By Janet Bachand Chadwick
If you’re looking for a complete guide to freezing, drying, canning and root cellaring with information on working efficiently, saving time, which preservation method gives the best results or is the fastest and from scratch recipes and harvesting tips from someone who’s been there and done that look no further.
This isn’t the kind of book you read cover to cover then put on the bookshelf and forget about or leave on the coffee table to gawk at the pictures either. The Busy Person's Guide to Preserving Food is the kind of book you spill stuff on, write notes in and wear off the cover. The kind of book you use.
- Taking the Mystery Out of Equipment
- Tips, Hints and Other Shortcuts
- The Basic Techniques of Root Cellaring, Freezing, Drying and Canning
- Preserving Each Vegetable
- Preserving Each Fruit
- Preserving Herbs
- Pickles, Relishes, sauerkraut, and Sauces
- Jams, Jellies, Preserves and Marmalades
- What Went Wrong (And Other Commonly Asked Questions)
- Quick Harvest Meals
- Appendix/Reference Charts
- Suggested Reading
- Mail -Order Sources of Preserving Equipment and Supplies
The chapter Tips, Hints and Other Shortcuts is full of lists of tips such as:
- 10 Harvesting Tips
- 18 Preserving Tips
- 9 Tips for Setting Up an Efficient Work Flow
- 21 Ways to Make Life Easier During the Harvest
There are no pictures but the book is full of illustrations of the techniques Janet recommends.
Under each type of fruit or vegetable you’ll find subheading for the different types of storage methods. Under each storage method is a quick note such as “Best Finished Product” “Fastest Method” “Slowest method” “Convenient End Product” or similar information to help you decide which technique to use. If the end result is no good the instructions are not included.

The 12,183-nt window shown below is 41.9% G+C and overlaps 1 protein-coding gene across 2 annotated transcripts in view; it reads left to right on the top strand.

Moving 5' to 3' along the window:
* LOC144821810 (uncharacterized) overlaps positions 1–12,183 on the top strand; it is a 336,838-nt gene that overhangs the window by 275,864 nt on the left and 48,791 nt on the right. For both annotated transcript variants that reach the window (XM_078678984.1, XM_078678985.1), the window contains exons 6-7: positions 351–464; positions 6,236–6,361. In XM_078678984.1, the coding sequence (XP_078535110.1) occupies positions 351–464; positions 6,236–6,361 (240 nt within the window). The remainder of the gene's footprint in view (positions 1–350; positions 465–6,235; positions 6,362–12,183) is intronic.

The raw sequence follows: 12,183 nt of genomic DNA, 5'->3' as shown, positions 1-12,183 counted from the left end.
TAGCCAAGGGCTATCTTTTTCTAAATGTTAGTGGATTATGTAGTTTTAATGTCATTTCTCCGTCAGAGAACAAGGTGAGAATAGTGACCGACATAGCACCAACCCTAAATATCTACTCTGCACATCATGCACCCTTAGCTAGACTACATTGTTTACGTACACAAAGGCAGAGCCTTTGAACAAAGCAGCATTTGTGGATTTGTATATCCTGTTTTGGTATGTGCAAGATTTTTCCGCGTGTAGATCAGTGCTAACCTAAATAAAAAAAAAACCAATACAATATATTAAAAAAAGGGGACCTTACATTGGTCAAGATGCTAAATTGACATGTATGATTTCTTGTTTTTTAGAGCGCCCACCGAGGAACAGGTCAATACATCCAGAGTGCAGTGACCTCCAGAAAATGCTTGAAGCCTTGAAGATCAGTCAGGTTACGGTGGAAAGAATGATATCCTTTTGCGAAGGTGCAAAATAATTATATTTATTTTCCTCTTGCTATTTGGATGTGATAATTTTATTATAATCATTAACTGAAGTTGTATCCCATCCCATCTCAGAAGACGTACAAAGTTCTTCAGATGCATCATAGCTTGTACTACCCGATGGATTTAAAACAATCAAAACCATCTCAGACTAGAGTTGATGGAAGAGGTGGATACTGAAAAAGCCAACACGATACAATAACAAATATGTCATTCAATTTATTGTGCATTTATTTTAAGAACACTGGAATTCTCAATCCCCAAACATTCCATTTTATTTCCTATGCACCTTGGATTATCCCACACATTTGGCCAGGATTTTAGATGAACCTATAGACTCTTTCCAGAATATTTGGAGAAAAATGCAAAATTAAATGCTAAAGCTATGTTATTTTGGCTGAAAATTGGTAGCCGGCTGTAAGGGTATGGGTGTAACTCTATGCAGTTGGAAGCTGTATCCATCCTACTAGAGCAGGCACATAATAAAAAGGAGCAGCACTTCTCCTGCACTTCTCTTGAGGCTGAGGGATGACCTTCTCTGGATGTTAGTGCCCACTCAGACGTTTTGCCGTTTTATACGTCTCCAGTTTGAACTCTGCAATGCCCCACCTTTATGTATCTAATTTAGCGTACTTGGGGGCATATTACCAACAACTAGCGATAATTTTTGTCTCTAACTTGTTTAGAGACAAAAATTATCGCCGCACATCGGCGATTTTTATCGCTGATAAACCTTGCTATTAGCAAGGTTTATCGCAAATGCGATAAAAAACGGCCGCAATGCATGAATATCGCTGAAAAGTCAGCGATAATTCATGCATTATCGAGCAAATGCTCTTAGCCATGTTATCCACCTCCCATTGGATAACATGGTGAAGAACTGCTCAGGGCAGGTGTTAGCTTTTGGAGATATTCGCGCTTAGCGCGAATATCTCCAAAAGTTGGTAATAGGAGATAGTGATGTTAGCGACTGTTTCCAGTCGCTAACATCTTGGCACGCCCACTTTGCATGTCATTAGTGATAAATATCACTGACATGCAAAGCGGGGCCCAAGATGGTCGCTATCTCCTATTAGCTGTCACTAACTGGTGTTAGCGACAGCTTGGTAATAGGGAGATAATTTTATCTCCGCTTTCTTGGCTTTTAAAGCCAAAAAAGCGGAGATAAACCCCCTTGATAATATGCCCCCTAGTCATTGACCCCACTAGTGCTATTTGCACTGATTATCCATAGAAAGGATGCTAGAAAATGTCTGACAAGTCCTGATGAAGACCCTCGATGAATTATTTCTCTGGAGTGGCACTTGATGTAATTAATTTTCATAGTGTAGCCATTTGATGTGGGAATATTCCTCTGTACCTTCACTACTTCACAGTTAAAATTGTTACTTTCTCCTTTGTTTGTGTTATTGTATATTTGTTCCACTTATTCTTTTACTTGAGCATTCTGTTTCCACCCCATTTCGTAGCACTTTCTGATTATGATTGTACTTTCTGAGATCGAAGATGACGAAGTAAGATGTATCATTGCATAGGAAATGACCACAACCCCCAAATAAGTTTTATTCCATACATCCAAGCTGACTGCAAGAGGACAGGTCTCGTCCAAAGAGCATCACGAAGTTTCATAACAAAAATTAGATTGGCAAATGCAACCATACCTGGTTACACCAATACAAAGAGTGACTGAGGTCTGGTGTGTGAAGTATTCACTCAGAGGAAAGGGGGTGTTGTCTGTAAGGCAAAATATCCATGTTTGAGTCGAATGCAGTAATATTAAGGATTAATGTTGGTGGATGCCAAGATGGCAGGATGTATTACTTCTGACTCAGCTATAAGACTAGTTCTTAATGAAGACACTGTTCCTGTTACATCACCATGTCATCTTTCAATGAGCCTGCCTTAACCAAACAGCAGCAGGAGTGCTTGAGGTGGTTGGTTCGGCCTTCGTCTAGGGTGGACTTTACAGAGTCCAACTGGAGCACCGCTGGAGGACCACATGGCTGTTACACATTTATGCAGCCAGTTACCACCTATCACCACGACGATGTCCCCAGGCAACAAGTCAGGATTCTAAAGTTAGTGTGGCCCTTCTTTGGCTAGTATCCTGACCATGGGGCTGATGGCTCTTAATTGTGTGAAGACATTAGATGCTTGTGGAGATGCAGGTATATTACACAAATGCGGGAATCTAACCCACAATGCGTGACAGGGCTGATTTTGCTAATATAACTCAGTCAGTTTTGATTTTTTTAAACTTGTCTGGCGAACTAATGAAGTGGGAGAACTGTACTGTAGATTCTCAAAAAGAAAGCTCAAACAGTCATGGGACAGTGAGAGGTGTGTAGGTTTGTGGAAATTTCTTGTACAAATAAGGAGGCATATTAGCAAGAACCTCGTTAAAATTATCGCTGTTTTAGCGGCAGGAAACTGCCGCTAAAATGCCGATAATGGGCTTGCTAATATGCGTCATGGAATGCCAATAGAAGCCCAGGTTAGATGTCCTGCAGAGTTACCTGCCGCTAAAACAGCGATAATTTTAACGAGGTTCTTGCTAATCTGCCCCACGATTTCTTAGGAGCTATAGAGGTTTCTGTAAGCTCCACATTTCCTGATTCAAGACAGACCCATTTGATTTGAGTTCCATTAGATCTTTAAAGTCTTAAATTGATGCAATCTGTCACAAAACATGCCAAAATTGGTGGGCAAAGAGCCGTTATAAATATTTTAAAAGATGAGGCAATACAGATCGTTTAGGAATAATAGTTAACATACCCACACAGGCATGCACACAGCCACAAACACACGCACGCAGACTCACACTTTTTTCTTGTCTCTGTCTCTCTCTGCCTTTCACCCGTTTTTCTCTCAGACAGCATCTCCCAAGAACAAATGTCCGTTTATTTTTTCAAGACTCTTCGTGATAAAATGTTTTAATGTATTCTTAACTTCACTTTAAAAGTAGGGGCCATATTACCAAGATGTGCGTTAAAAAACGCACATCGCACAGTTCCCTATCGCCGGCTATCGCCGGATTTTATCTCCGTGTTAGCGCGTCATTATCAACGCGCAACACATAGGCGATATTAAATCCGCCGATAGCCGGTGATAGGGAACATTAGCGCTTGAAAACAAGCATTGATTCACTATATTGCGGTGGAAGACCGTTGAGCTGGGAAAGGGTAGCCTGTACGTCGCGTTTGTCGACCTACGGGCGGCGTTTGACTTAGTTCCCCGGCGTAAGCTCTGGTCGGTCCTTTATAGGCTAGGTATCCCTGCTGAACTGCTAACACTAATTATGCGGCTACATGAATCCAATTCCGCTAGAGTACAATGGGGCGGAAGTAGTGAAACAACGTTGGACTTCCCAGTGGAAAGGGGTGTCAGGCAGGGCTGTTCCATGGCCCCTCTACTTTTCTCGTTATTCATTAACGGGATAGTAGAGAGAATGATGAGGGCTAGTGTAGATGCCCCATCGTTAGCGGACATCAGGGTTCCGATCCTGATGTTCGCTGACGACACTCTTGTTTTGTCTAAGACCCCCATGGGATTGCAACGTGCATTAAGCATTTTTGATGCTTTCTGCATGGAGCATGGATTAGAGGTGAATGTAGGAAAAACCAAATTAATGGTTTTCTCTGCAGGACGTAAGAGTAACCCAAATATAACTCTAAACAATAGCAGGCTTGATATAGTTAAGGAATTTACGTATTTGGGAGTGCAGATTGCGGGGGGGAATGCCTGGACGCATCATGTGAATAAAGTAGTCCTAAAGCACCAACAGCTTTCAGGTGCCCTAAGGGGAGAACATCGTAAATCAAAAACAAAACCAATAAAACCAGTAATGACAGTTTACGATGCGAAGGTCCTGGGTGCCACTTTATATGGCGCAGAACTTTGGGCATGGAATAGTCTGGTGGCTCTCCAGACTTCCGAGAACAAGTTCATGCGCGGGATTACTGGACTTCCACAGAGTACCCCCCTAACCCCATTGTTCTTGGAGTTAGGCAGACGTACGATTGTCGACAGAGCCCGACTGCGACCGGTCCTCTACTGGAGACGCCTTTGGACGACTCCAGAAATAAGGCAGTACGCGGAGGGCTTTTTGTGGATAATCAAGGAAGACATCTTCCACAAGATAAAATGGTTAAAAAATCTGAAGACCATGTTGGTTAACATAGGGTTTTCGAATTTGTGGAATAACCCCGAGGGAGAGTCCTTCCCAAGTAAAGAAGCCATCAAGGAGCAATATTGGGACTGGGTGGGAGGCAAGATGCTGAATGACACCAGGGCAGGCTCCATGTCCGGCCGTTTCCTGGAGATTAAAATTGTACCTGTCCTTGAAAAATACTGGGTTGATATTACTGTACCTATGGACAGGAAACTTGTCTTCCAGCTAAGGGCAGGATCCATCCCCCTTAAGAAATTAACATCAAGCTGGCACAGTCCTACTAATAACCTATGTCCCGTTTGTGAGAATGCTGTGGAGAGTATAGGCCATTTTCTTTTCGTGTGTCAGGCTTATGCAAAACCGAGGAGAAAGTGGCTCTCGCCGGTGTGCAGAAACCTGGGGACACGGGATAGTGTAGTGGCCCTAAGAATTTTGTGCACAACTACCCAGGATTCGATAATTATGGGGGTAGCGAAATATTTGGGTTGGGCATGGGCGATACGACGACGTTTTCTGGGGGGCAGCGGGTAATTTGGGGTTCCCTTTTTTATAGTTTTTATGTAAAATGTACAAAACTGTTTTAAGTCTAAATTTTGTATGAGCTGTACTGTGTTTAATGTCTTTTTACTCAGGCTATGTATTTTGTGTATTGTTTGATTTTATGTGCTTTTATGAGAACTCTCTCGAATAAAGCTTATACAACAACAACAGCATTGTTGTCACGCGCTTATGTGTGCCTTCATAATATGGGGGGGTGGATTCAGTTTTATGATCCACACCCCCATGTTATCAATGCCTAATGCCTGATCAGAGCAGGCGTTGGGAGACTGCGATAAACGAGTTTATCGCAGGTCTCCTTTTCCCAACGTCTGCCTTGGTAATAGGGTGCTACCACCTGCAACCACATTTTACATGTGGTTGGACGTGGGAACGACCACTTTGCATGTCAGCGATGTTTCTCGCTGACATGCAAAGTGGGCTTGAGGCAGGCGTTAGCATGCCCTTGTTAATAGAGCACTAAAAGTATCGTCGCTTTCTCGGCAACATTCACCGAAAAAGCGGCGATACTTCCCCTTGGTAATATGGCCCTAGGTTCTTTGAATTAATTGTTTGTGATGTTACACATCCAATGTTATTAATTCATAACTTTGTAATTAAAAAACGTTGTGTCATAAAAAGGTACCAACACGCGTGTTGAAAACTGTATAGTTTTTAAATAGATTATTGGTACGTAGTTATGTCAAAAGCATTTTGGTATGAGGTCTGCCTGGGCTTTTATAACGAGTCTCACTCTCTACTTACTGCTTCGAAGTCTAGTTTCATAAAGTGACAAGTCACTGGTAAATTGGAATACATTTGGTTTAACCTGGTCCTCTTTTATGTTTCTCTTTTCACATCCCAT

Janet also uses two techniques that you don’t see in many other freezer cookbooks.
The first is freezing produce in boilable bags. Bag the veggies before blanching so you don’t have to dry them before freezing. She suggested blanching up to 4 bags at a time, cool and dry off the bags then freeze. This way you can cook your veggies in the same bag.
The second method is to skip blanching altogether for veggies. When you don’t blanch veggies their natural enzymes continue to break them down thus their storage life is much shorter.
If you’re sure you’re going to use your veggies in the suggested time frame this can be a great time saving method. However, if you want to freeze your produce until next harvest season it’s not the best method.
The Busy Person’s Guide to Preserving Food: Easy Step by Step Instructions for Freezing, Drying and Canning
by Janet Bachand Chadwick is a great reference and resource book for gardeners and farmer's market regulars looking to put up food for every season.
Read more freezer cooking cookbook reviews.
Got questions? Ask me your freezer cooking questions and get answers.
Return from The Busy Person’s Guide to Preserving Food to the homepage of Favorite Freezer Foods.